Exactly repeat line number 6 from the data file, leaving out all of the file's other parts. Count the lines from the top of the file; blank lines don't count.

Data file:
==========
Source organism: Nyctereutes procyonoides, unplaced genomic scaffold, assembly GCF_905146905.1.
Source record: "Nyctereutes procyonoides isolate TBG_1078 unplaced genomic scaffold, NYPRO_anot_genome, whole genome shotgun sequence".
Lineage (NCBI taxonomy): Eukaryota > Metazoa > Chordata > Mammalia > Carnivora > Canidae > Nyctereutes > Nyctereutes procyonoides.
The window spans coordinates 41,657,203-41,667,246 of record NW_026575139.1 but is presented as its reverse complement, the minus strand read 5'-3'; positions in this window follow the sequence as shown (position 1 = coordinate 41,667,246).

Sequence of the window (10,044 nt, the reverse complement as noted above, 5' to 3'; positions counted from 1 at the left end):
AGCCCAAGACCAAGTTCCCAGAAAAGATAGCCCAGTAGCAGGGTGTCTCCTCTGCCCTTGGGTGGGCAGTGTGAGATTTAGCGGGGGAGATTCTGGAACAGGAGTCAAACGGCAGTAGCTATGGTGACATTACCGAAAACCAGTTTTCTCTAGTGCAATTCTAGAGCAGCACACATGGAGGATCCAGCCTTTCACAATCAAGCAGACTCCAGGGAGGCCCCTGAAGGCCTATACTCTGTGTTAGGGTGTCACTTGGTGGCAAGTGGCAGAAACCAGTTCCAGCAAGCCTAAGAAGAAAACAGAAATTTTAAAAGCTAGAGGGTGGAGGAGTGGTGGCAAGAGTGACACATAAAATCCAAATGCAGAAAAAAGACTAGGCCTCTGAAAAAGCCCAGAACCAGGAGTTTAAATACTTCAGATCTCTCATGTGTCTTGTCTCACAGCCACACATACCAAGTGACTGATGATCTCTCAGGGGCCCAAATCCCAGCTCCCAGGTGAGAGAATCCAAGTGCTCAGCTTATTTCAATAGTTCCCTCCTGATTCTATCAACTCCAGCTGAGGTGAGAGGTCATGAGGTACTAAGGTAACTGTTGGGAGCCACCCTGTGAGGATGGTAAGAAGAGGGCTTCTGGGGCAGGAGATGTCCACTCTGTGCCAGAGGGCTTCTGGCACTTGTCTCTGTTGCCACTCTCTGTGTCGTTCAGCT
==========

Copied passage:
AGCCCAAGACCAAGTTCCCAGAAAAGATAGCCCAGTAGCAGGGTGTCTCCTCTGCCCTTGGGTGGGCAGTGTGAGATTTAGCGGGGGAGATTCTGGAACAGGAGTCAAACGGCAGTAGCTATGGTGACATTACCGAAAACCAGTTTTCTCTAGTGCAATTCTAGAGCAGCACACATGGAGGATCCAGCCTTTCACAATCAAGCAGACTCCAGGGAGGCCCCTGAAGGCCTATACTCTGTGTTAGGGTGTCACTTGGTGGCAAGTGGCAGAAACCAGTTCCAGCAAGCCTAAGAAGAAAACAGAAATTTTAAAAGCTAGAGGGTGGAGGAGTGGTGGCAAGAGTGACACATAAAATCCAAATGCAGAAAAAAGACTAGGCCTCTGAAAAAGCCCAGAACCAGGAGTTTAAATACTTCAGATCTCTCATGTGTCTTGTCTCACAGCCACACATACCAAGTGACTGATGATCTCTCAGGGGCCCAAATCCCAGCTCCCAGGTGAGAGAATCCAAGTGCTCAGCTTATTTCAATAGTTCCCTCCTGATTCTATCAACTCCAGCTGAGGTGAGAGGTCATGAGGTACTAAGGTAACTGTTGGGAGCCACCCTGTGAGGATGGTAAGAAGAGGGCTTCTGGGGCAGGAGATGTCCACTCTGTGCCAGAGGGCTTCTGGCACTTGTCTCTGTTGCCACTCTCTGTGTCGTTCAGCT